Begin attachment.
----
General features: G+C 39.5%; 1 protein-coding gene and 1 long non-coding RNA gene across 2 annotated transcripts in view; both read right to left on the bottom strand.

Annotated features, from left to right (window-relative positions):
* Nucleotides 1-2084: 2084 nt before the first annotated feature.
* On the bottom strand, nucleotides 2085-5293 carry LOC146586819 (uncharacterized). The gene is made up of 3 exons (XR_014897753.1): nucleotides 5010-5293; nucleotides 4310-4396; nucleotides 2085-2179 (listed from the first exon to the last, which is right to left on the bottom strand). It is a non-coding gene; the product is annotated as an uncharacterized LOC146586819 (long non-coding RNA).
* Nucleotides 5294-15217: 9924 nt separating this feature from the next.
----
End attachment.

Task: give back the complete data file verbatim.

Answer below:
General features: G+C 39.5%; 1 protein-coding gene and 1 long non-coding RNA gene across 2 annotated transcripts in view; both read right to left on the bottom strand.

Annotated features, from left to right (window-relative positions):
* Nucleotides 1-2084: 2084 nt before the first annotated feature.
* On the bottom strand, nucleotides 2085-5293 carry LOC146586819 (uncharacterized). The gene is made up of 3 exons (XR_014897753.1): nucleotides 5010-5293; nucleotides 4310-4396; nucleotides 2085-2179 (listed from the first exon to the last, which is right to left on the bottom strand). It is a non-coding gene; the product is annotated as an uncharacterized LOC146586819 (long non-coding RNA).
* Nucleotides 5294-15217: 9924 nt separating this feature from the next.